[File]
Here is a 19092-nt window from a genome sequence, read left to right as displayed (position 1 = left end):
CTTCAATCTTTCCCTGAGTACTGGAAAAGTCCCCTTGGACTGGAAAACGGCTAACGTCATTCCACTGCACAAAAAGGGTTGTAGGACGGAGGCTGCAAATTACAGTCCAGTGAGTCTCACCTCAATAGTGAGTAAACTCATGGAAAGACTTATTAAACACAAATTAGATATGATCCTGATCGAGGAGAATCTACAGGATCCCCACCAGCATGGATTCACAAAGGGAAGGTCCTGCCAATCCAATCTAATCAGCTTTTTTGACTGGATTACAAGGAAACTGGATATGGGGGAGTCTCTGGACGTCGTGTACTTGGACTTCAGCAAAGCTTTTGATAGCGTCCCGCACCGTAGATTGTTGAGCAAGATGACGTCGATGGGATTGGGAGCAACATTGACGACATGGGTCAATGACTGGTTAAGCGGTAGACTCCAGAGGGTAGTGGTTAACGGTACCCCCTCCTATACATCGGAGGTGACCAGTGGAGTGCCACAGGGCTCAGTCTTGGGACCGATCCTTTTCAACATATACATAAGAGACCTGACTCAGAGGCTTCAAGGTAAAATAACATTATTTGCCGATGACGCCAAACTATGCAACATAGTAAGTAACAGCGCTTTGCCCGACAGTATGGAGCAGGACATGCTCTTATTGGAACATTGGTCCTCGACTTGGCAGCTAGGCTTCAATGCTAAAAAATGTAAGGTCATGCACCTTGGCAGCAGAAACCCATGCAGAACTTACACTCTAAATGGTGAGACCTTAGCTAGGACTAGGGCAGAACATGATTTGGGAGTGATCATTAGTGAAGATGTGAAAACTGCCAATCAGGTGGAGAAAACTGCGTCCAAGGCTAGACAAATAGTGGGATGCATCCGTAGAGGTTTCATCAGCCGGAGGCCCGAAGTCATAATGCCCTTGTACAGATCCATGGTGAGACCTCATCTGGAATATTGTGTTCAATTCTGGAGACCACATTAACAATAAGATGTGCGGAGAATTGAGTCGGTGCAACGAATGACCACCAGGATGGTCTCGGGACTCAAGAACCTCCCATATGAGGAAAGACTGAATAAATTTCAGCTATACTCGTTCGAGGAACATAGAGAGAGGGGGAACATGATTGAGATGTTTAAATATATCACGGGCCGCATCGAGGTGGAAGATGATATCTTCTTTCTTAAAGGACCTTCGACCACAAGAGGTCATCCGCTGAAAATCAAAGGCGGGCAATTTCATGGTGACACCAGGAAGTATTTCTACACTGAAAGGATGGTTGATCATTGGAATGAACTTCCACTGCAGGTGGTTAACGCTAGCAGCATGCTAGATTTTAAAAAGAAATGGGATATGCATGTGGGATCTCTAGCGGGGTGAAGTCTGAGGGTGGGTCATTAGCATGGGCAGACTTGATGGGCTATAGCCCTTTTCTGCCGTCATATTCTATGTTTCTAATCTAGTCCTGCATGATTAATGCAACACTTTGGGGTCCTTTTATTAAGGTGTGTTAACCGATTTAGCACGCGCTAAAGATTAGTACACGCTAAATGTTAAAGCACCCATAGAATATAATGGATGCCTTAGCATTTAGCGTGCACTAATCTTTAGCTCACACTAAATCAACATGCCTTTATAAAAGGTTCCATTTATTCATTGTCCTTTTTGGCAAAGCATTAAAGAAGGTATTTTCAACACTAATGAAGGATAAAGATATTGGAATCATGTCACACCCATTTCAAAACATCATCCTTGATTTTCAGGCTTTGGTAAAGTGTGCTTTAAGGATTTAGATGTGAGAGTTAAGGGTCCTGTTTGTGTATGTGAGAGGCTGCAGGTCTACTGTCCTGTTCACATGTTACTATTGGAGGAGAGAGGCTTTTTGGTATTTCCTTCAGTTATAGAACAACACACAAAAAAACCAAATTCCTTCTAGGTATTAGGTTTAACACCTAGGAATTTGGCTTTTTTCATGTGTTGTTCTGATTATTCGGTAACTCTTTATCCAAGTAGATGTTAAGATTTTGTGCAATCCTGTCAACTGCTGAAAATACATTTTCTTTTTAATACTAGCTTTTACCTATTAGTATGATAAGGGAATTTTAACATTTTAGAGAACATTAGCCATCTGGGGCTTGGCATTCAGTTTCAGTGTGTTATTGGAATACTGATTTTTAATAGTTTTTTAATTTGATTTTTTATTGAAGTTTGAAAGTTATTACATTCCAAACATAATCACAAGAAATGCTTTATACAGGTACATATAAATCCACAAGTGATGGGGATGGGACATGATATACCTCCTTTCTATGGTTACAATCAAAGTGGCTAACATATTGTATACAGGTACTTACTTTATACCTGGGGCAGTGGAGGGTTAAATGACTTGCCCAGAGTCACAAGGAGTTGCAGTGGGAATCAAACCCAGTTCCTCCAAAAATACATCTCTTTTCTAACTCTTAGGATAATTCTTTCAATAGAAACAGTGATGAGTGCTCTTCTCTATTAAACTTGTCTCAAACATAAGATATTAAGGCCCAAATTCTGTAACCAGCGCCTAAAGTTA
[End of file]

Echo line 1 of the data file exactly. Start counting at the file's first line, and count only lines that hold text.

Here is a 19092-nt window from a genome sequence, read left to right as displayed (position 1 = left end):